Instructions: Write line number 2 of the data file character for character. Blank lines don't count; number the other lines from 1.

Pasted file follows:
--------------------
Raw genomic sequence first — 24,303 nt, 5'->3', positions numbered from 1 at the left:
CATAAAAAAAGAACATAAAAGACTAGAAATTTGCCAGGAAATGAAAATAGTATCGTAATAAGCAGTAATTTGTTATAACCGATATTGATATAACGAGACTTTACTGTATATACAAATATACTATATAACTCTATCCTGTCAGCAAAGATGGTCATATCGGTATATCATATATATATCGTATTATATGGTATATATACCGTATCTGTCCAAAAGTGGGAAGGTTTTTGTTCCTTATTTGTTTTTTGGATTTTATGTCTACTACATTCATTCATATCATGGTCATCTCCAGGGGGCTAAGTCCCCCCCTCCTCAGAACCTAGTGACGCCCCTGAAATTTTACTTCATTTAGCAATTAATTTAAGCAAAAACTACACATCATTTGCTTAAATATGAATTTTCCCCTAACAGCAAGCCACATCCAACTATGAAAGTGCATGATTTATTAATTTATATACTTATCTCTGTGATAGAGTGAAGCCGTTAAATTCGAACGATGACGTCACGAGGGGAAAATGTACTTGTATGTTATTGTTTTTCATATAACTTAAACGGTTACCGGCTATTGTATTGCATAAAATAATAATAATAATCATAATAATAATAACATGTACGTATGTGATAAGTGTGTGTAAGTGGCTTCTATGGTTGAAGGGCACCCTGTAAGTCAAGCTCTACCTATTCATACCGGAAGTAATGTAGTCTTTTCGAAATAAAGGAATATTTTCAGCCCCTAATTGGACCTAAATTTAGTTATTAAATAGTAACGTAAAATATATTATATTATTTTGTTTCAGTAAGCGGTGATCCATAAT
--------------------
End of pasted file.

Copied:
CATAAAAAAAGAACATAAAAGACTAGAAATTTGCCAGGAAATGAAAATAGTATCGTAATAAGCAGTAATTTGTTATAACCGATATTGATATAACGAGACTTTACTGTATATACAAATATACTATATAACTCTATCCTGTCAGCAAAGATGGTCATATCGGTATATCATATATATATCGTATTATATGGTATATATACCGTATCTGTCCAAAAGTGGGAAGGTTTTTGTTCCTTATTTGTTTTTTGGATTTTATGTCTACTACATTCATTCATATCATGGTCATCTCCAGGGGGCTAAGTCCCCCCCTCCTCAGAACCTAGTGACGCCCCTGAAATTTTACTTCATTTAGCAATTAATTTAAGCAAAAACTACACATCATTTGCTTAAATATGAATTTTCCCCTAACAGCAAGCCACATCCAACTATGAAAGTGCATGATTTATTAATTTATATACTTATCTCTGTGATAGAGTGAAGCCGTTAAATTCGAACGATGACGTCACGAGGGGAAAATGTACTTGTATGTTATTGTTTTTCATATAACTTAAACGGTTACCGGCTATTGTATTGCATAAAATAATAATAATAATCATAATAATAATAACATGTACGTATGTGATAAGTGTGTGTAAGTGGCTTCTATGGTTGAAGGGCACCCTGTAAGTCAAGCTCTACCTATTCATACCGGAAGTAATGTAGTCTTTTCGAAATAAAGGAATATTTTCAGCCCCTAATTGGACCTAAATTTAGTTATTAAATAGTAACGTAAAATATATTATATTATTTTGTTTCAGTAAGCGGTGATCCATAAT